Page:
The Talmud (Kesubos 103b; see Avos Rebbi Nason 25:2) says:

מת מתוך השחוק סימן יפה לו מתוך הבכי סימן רע לו

If one dies from laughter it is a good omen for him, but it is a bad omen to die from weeping.

The Talmud (Avodah Zarah 17a) relates the incident of Rebbi Elazar Ben Durdiah, and seems to imply that it was a great thing that he wept himself to death.

אמר אין הדבר תלוי אלא בי הניח ראשו בין ברכיו וגעה בבכיה עד שיצתה נשמתו יצתה בת קול ואמרה ר"א בן דורדיא מזומן לחיי העולם הבא

Rebbi Eliezer Ben Durdiah exclaimed, “Repentance is truly dependent upon my own actions!” He then inserted his head between his legs and began to wail and weep until his very soul left its body. A heavenly voice (bas kol) then announced, “Rabbi Eliezer Ben Durdiah is to be taken to life in the World to Come”.

If I have followed the story right, it seems like the crying is part of his penitence, which results in “Rabbi Eliezer Ben Durdiah is to be taken to life in the World to Come”, which is seemingly a very good omen for him.

Indeed, Tosafos (Kesubos ad loc.) notes how the phrase ‘one is to be taken to life in the World to Come’ always indicates that it is done so without a judgement and without suffering.

מזומן לחיי העולם הבא - תימה והלא כל ישראל יש להם חלק לעוה"ב ופירש הרב ר' מאיר כל היכא דאמר מזומן לחיי העולם הבא היינו בלא דין ובלא יסורין:

Therefore, how is the statement that it is a bad omen to die from weeping to be explained in light of this tale. Does it apply only sometimes?

  • i would assume laughing and crying is regarding mundane matters. To die while doing full Teshuva is like the 10 matyrs being Mekadesh Shem Shamayim while dying, there is no greater level
    – user15464
    Sep 16, 2019 at 1:21
  • What does an omen mean for someone who's dead? They know already if they were successful in life or not. They don't need to read omens.
    – Double AA
    Sep 16, 2019 at 11:53
  • What do you mean.. רבי שמעון בן לקיש אמר אלו כלים האוליירין הבאין ממדינת הים למימרא דחיורי נינהו והאמר להו רבי ינאי לבניו בני אל תקברוני לא בכלים לבנים ולא בכלים שחורים לבנים שמא לא אזכה ואהיה כחתן בין אבלים שחורים שמא אזכה ואהיה כאבל בין חתנים אלא בכלים האוליירין הבאין ממדינת הים אלמא סומקי נינהו לא קשיא הא בגלימי הא בלבושי:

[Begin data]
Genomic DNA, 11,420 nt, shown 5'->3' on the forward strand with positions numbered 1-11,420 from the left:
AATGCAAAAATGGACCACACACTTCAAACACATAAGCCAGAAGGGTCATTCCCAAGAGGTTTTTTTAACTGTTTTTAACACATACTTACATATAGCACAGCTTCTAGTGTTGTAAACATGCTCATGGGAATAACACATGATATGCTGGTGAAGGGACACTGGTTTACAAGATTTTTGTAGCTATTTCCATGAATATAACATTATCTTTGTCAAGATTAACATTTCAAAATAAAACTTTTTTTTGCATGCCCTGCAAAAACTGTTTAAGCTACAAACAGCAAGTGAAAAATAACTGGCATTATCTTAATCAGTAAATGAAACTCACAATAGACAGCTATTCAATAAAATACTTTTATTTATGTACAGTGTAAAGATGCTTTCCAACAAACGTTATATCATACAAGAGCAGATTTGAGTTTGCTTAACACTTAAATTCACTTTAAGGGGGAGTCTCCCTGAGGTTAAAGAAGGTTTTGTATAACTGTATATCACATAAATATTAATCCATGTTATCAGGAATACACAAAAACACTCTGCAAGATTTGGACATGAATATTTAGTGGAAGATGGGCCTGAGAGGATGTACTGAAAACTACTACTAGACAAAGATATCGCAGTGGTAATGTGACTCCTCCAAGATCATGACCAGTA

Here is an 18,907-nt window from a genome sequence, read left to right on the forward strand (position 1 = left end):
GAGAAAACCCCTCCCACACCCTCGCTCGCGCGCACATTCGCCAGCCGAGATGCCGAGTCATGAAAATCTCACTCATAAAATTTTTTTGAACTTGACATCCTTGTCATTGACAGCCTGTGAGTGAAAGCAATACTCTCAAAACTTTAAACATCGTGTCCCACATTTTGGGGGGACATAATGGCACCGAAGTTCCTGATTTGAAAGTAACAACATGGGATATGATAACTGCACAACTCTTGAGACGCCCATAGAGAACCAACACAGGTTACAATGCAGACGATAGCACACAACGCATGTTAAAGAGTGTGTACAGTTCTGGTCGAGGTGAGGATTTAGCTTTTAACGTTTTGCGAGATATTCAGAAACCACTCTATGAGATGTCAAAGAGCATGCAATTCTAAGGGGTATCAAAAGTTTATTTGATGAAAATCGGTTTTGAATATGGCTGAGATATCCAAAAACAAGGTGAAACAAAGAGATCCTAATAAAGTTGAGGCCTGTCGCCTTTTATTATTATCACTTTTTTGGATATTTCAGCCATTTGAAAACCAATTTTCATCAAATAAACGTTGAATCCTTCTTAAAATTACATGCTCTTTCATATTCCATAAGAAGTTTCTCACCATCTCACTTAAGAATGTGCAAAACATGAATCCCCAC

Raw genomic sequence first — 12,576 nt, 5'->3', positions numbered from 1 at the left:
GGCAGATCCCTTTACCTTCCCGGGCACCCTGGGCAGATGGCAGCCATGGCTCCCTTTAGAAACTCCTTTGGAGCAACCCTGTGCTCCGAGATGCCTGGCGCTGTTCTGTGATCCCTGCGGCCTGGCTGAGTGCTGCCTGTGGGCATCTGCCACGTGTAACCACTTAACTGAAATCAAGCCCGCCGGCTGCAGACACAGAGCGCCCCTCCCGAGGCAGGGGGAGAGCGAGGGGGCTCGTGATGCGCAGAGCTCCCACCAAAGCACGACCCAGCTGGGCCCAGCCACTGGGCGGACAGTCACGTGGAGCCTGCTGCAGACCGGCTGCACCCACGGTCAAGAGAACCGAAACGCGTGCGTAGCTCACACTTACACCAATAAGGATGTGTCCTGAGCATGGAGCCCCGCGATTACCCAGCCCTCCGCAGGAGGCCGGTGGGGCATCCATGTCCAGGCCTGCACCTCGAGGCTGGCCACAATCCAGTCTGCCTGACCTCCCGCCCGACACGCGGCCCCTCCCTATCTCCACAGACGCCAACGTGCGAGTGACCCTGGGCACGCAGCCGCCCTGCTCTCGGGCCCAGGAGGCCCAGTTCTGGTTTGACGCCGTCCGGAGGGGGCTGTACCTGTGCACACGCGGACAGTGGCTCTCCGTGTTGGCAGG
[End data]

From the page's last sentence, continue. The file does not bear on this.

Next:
– Dr. Shmuel
    Sep 16, 2019 at 12:40

1 Answer 1


Perhaps the manner in which he died indicates that he not only repented in theory but also in practice. That is, he rectified the area in which he had sinned. The Talmud (Kesubos 103a) must be explained in its own way; likewise, the weeping here must be understood in its own context. The Talmud is clearly offering a situation wherein one dies amidst either jest or wail. Under those terms, jest means a good omen, etc.

In the incident with Rebbi Elazar Ben Durdiah, it is clear that he has not been placed under those above-mentioned pretenses. His crying is only an accompaniment to the main event: the position of the head between his legs. According to a passage in the Aryeh Kaplan commentary on Sefer Yetzirah (p. 37), this itself is very significant, especially with regards to sexuality, which as the Talmud (Avodah Zarah 17a) taught, was the chief offense of Rebbi Elizer Ben Durdiah.

The covenant of circumcision also represents the channeling of sexual energy. The sexual drive is one of the most powerful psychological forces in man, and when it is channeled along spiritual lines, it can help bring one to the highest mystical states. In giving the commandment of circumcision, God indicated that the emotions and desires associated with sex could be used for the mystical quest of the Divine on a transcendental plane.

The juxtaposition between the "circumcision of the tongue" and the "circumcision of the membrum" explains the prophetic position favored by Elijah. The scripture states, "Elijah went up to the top of the Carmel, entranced himself on the ground, and placed his face between his knees" (1 Kings 18:42). This position was used for the intense concentration of spiritual energy. According to the Midrash, this position was used because it placed the head in conjunction with the mark of circumcision.

When one is in this position, all of these forces are brought together. The ten fingers. ten toes, tongue and sexual organ comprise a total of 22 elements, paralleling the 22 letters of the Hebrew alphabet.The individual's body itself thus becomes an alphabet, with which he can "write" in the spiritual realm.

While the true depth of these Kabbalistic teachings is unknown to me, according to this passage it seems that Rebbi Eliezer Ben Durdiah may have achieved a high level of meditation. Furthermore, it appears that this meditation directly served as the greatest form of repentance available to him amidst his moment of plight. This is indeed similar to the interpretation offered by Ben Yehoyada. I believe the "seven waters" which Ben Durdiah crossed in order to reach the prostitute may have certain significance in light of his subsequent repentance in the area of circumcision; see further in Kaplan's Sefer Yetzira (cf. p. 188).

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